BISMARCK – Gov. Jack Dalrymple on Thursday directed the head of the state's Department of Trust Lands to make dozens of changes recommended in recent critical audits, whether the agency agrees with them or not.

Dalrymple and the other four members of the state Board of University and School Lands, which oversees the department, met with Land Commissioner Lance Gaebe to discuss his plan to address 59 recommendations made by the state auditor's office in three separate audits that found bookkeeping errors, raised ethical concerns and identified shortcomings in how the agency handled the state's oil impact grant and unclaimed property programs.

"I'm assuming that you're responding to every single one of them. I think you should," Dalrymple said.

Gaebe said it's "a big task" and noted that the department disagreed with some of the recommendations.

"That's irrelevant," Dalrymple said. "Whether you disagree with it or not, I've looked through it and ... I think you need to take their recommendations and make those changes."

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Gaebe said a number of the changes are well underway, and the department will make the corrections "as quickly as we can" and provide regular progress reports to the board.

Treasurer Kelly Schmidt advised Gaebe to prioritize the changes based on which ones have the biggest impact.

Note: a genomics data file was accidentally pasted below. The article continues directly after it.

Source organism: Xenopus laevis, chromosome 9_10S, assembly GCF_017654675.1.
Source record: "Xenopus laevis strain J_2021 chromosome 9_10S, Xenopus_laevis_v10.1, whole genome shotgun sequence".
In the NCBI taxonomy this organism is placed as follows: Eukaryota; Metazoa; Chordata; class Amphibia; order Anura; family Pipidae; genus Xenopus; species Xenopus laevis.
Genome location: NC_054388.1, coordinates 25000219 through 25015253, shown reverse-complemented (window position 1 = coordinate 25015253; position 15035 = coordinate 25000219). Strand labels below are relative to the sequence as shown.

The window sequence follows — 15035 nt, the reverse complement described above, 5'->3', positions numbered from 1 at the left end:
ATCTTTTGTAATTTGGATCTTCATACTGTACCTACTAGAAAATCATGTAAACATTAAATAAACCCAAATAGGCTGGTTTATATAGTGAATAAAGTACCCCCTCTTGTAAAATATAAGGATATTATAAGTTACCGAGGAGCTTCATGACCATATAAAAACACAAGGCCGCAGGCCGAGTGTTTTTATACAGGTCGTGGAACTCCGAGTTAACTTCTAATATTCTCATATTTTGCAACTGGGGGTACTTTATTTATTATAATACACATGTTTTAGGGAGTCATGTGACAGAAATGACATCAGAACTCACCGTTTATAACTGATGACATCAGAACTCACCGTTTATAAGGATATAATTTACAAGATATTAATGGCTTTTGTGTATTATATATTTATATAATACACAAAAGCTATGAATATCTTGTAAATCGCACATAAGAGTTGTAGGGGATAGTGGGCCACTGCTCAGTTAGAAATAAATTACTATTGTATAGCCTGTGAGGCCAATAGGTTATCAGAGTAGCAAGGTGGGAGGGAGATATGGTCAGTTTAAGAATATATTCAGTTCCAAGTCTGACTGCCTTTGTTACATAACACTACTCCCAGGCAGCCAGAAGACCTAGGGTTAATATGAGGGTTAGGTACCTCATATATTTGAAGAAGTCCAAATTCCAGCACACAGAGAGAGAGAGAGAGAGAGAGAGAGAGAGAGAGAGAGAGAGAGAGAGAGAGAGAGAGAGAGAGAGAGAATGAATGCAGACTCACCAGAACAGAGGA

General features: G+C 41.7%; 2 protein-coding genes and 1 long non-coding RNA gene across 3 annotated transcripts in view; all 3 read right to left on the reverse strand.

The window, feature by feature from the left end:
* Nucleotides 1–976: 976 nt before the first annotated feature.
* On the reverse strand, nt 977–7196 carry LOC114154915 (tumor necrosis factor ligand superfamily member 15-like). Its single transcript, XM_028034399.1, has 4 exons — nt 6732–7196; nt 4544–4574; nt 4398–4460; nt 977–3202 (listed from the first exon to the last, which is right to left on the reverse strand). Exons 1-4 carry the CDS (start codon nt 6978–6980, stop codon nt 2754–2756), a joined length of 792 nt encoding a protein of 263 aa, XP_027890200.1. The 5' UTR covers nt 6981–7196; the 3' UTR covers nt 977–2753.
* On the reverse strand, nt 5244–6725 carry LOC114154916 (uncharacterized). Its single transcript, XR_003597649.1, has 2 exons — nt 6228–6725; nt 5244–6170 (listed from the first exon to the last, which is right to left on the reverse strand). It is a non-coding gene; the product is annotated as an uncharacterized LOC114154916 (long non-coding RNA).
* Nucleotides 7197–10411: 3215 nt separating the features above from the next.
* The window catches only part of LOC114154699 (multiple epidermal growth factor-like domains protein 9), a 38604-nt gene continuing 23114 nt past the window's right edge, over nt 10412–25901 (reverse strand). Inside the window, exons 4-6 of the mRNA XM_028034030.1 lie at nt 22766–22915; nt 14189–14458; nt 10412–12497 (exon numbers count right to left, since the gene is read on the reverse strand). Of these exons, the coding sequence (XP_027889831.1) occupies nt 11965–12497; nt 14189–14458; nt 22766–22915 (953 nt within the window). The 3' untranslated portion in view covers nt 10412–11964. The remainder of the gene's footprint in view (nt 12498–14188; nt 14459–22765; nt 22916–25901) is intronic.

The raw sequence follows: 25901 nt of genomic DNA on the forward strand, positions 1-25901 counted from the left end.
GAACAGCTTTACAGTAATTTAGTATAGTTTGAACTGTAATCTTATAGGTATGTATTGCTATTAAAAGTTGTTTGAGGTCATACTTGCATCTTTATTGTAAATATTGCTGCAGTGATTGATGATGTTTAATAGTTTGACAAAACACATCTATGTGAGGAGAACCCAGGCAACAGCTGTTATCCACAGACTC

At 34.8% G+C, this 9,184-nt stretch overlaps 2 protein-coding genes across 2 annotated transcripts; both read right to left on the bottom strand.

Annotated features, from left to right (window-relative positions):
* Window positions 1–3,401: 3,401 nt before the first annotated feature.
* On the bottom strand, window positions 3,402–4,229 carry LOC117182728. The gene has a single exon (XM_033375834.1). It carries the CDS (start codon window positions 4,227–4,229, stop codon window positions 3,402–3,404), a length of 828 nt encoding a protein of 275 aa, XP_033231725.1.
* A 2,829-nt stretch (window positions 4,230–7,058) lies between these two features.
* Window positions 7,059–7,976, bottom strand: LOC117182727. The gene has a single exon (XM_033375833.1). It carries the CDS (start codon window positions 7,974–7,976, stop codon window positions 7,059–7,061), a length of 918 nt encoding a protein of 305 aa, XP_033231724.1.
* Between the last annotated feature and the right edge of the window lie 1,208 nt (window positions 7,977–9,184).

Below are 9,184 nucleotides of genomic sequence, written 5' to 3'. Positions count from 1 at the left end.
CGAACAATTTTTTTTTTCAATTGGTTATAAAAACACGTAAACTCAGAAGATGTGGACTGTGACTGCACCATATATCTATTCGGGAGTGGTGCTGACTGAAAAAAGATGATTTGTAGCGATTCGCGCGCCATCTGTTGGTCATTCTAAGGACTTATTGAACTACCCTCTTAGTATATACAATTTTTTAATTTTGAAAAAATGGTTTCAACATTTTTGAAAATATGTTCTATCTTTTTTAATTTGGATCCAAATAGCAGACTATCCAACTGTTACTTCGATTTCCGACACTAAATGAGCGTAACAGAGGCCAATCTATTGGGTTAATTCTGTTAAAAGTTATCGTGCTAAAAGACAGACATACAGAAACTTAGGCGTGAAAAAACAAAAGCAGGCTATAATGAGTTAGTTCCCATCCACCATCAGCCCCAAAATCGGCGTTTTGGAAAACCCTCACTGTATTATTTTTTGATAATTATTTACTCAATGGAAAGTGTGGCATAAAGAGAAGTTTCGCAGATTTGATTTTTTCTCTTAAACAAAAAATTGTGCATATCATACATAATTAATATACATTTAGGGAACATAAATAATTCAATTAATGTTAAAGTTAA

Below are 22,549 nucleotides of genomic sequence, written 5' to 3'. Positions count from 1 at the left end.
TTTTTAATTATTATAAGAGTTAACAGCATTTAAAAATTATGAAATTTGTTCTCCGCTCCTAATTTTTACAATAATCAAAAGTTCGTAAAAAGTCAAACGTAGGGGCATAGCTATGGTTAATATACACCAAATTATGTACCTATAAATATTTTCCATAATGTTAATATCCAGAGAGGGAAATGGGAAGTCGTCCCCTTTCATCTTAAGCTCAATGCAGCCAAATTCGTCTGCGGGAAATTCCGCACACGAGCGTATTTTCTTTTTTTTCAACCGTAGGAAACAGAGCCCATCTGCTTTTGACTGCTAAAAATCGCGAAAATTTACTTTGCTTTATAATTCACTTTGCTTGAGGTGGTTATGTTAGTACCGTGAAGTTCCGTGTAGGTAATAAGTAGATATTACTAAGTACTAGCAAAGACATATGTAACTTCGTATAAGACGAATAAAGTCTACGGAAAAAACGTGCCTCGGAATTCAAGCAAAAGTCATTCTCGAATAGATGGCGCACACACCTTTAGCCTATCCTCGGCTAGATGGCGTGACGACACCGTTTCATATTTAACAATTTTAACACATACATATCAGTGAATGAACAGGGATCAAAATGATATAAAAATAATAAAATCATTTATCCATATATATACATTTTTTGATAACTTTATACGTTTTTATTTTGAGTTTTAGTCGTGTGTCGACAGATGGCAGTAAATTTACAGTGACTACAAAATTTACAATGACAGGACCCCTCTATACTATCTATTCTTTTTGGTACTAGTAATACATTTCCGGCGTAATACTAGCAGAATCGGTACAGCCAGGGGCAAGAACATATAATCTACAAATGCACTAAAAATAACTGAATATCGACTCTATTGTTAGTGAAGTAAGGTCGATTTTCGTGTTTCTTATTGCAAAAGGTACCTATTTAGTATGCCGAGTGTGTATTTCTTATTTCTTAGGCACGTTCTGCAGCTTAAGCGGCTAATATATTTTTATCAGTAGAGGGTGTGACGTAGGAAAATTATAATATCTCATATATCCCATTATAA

"It's going to take a long time to do it well," she said.

Work has already begun to address one of the biggest errors found by auditors: the assigning of at least seven tracts of land to the wrong trust, which led to $2.8 million being credited to the Youth Correctional Center trust and $177,000 paid to the Mandan facility that should have gone to other trust beneficiaries.

Gaebe said a clerical error in 1943 assigned the tracts to the wrong trust. The department will work with the attorney general's office, budget office and Legislature to correct the distribution of dollars, and the database is being reviewed for possible similar errors, he said.

State lawmakers on the committee that ordered the audits questioned Gaebe at length last week about auditors' findings that some oil impact grants didn't meet eligibility requirements or were used for purposes that didn't meet legislative intent.

Gaebe said the department will modify its scoring methodology to make the grant consideration process more consistent but he doesn't plan to retroactively adjust any of the $364 million in grant awards made in fiscal years 2011-15. The program has been suspended this biennium because of slumping oil tax revenues.

"There was a lot of money and we were doing the best we could," he said.

"There's nothing that's been a mistake as far as I'm concerned," Dalrymple said. "But they make valid points about improving the process."

The land board's other members are Secretary of State Al Jaeger, Superintendent of Public Instruction Kirsten Baesler and Attorney General Wayne Stenehjem.